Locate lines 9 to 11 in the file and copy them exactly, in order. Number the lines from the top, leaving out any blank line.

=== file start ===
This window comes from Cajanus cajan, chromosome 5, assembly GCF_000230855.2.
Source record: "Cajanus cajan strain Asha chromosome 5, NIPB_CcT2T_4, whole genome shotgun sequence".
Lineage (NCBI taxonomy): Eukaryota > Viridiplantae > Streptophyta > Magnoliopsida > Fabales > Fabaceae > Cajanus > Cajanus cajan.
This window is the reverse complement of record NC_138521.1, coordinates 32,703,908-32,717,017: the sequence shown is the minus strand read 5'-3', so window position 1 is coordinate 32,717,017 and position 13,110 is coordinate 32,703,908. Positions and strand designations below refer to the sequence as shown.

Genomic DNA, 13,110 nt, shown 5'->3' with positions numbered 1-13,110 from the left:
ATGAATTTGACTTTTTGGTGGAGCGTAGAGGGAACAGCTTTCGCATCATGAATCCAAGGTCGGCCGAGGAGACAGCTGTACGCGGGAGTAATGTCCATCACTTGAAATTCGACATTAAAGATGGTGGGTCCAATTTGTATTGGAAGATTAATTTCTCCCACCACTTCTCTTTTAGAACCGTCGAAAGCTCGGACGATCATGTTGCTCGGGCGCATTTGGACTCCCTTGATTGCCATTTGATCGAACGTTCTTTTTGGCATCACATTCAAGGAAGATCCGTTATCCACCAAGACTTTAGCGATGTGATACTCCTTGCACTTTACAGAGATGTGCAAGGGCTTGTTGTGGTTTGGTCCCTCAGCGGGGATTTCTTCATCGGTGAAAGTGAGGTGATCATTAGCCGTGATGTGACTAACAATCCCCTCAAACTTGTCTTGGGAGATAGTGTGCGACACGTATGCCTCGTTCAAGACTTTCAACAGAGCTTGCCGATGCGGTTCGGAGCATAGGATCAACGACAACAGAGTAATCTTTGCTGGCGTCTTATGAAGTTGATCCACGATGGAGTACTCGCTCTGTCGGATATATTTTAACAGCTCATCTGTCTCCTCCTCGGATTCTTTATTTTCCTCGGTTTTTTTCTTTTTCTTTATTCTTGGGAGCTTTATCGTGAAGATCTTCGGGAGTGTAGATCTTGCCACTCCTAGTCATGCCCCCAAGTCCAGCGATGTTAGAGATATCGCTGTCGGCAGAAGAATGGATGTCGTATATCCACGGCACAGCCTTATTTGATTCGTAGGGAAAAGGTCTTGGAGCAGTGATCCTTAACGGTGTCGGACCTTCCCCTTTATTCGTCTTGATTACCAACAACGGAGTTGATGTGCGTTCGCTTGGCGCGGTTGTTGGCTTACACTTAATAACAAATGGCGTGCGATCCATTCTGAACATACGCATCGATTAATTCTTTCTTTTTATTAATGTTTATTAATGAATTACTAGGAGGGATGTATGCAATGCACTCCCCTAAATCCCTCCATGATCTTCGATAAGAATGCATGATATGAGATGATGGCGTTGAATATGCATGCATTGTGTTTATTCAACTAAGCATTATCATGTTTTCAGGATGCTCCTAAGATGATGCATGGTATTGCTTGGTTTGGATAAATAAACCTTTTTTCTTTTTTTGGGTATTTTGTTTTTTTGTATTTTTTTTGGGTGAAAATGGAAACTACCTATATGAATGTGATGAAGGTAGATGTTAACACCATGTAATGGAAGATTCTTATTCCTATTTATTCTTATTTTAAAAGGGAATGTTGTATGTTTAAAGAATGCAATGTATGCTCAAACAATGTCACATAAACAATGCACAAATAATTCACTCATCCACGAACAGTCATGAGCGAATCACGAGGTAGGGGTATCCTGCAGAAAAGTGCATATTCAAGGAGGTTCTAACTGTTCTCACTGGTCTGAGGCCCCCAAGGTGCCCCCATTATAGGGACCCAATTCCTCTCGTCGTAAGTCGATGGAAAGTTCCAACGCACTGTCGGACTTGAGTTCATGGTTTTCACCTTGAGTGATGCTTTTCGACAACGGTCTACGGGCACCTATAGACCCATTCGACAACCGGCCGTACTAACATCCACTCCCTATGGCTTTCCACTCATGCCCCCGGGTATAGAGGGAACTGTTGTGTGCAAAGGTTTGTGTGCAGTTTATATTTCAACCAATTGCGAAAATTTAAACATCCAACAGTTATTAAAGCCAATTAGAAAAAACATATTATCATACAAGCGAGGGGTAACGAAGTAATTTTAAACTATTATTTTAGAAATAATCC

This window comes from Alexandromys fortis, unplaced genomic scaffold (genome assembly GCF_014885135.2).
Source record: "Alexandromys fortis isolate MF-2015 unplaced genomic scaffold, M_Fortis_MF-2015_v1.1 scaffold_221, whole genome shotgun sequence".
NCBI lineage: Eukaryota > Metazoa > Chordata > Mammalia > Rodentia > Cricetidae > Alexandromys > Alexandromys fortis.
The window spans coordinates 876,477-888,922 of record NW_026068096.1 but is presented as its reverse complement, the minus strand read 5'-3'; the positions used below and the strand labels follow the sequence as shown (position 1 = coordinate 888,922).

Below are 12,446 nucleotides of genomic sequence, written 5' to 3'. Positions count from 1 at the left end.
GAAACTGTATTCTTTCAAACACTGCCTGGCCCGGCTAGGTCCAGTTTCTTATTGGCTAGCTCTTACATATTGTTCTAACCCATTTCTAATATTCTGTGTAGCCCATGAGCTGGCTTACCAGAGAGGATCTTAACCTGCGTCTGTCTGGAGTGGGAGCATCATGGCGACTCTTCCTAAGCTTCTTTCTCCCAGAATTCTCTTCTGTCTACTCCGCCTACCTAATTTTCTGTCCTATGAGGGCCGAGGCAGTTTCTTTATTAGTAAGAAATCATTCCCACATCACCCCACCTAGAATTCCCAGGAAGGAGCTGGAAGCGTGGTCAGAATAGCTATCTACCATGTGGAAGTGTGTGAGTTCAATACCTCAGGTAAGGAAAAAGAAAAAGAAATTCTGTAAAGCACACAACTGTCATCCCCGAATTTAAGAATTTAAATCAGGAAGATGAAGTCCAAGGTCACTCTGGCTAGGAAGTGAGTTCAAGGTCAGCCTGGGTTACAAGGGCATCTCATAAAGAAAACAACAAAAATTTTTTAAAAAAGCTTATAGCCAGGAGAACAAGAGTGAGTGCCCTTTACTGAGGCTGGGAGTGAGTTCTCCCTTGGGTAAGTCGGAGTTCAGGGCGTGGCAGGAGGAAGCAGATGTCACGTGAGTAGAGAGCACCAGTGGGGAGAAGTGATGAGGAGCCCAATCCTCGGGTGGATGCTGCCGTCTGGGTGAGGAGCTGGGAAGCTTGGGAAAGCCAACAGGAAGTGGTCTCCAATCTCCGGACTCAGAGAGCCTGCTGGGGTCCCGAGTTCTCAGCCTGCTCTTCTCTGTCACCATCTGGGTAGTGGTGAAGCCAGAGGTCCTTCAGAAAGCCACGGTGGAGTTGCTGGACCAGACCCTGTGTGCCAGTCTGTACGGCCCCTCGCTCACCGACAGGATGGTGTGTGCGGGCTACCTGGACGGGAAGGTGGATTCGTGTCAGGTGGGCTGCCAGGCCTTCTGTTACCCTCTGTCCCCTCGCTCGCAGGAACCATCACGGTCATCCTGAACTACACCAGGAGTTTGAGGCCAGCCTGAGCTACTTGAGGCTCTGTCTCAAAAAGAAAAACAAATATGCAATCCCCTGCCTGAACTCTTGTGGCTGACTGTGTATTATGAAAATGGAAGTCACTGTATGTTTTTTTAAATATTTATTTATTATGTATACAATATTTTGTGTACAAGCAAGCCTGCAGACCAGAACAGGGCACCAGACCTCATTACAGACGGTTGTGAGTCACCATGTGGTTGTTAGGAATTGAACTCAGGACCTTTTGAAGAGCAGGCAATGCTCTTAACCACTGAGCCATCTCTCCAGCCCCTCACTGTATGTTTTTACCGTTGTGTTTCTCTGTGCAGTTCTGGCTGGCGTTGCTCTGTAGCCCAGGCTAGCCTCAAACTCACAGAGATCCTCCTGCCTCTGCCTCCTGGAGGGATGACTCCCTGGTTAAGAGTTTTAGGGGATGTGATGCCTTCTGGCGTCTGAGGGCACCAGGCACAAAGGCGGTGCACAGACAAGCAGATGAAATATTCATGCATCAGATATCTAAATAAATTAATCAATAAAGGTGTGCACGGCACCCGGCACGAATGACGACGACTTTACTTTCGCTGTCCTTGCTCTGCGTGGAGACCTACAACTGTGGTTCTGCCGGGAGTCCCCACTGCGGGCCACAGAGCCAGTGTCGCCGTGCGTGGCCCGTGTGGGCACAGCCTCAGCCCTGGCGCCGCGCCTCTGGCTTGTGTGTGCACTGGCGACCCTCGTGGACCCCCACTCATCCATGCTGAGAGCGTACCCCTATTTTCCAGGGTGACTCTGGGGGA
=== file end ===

NCBI lineage: Eukaryota > Metazoa > Chordata > Mammalia > Rodentia > Cricetidae > Alexandromys > Alexandromys fortis.
The window spans coordinates 876,477-888,922 of record NW_026068096.1 but is presented as its reverse complement, the minus strand read 5'-3'; the positions used below and the strand labels follow the sequence as shown (position 1 = coordinate 888,922).

Below are 12,446 nucleotides of genomic sequence, written 5' to 3'. Positions count from 1 at the left end.